Recent reviews of VR applications for education indicate that VR is especially useful for teaching procedural–practical knowledge (Jensen & Konradsen, 2018; Radianti et al., 2020) and for immediate transfer of behavioral skills (Checa & Bustillo, 2020). One explanation for this is that VR allows for contextualized learning experiences that facilitate transfer of skills to real-life situations (Dalgarno & Lee, 2010; Di Natale et al., 2020). A systematic review by Concannon et al. (2019) recommends using VR in postsecondary school education for experiential learning. This is consistent with the notion presented in Bailenson et al. (2008) that one of the primary learning affordances of three-dimensional learning environments is to facilitate experiential learning, especially of tasks that are too expensive or dangerous to perform in the real world. This makes VR an obvious choice for teaching scientific procedures, such as the skill of pipetting, which is the focus of the present study.
It can be argued that most simulation-based learning aspires to facilitate transfer—that is, the ability to apply what one has learned in different contexts (Bossard et al., 2008). The notion of transfer of training is particularly relevant for the present investigation, as it is measured by performance of a target task (Bossard et al., 2008).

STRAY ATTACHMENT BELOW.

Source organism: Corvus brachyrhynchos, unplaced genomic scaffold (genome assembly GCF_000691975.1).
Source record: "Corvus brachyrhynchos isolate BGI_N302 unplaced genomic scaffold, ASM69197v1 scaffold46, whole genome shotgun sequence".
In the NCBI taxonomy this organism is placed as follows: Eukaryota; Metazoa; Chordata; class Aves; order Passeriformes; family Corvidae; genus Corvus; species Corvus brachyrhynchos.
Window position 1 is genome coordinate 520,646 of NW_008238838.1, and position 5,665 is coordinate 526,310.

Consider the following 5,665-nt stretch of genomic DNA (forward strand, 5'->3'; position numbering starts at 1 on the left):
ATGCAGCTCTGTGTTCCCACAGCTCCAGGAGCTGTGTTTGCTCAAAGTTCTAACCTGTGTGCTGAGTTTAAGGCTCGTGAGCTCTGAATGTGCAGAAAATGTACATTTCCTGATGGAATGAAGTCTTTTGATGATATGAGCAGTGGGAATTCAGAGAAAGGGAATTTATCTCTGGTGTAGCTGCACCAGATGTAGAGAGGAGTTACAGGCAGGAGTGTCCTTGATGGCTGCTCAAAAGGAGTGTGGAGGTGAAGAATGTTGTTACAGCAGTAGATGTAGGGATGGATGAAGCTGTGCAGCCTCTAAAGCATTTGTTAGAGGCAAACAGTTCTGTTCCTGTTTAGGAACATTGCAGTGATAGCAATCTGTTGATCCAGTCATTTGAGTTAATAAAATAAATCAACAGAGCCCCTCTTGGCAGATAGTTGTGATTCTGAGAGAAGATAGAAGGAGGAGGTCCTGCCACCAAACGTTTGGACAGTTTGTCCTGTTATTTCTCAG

Virtual simulations can facilitate transfer (Makransky, Borre-Gude, et al., 2019). Nevertheless, one relevant question is how identical the simulated behavior has to be to the actual target behavior to enable transfer of training, especially when dealing with a technique such as pipetting that requires dexterity. According to Levac et al. (2019), the fidelity of virtual environments can enhance the extent of transfer. Fidelity refers to “the precision with which a virtual environment imitates interactions in the natural environment” (Levac et al., 2019, p. 11). Hochmitz and Yuviler-Gavish (2011) distinguish between two types of fidelity in simulations for procedural skills acquisition: physical fidelity and cognitive fidelity. Physical fidelity refers to the physical similarity between the simulator and the real world, whereas cognitive fidelity refers to similarity of cognitive activities (Hochmitz & Yuviler-Gavish, 2011). An ideal VR system (Slater, 2009) could provide extremely high levels of both physical and cognitive fidelity by means of visual, auditory, and haptic displays (and possibly also taste and smell displays), and thereby provide ideal transfer conditions. Unfortunately, most consumer VR systems today, such as the Oculus Quest used in the present investigation, mostly cater to the visual and auditory senses. Study II examines transfer of pipetting skills learned in VR to a real-life task.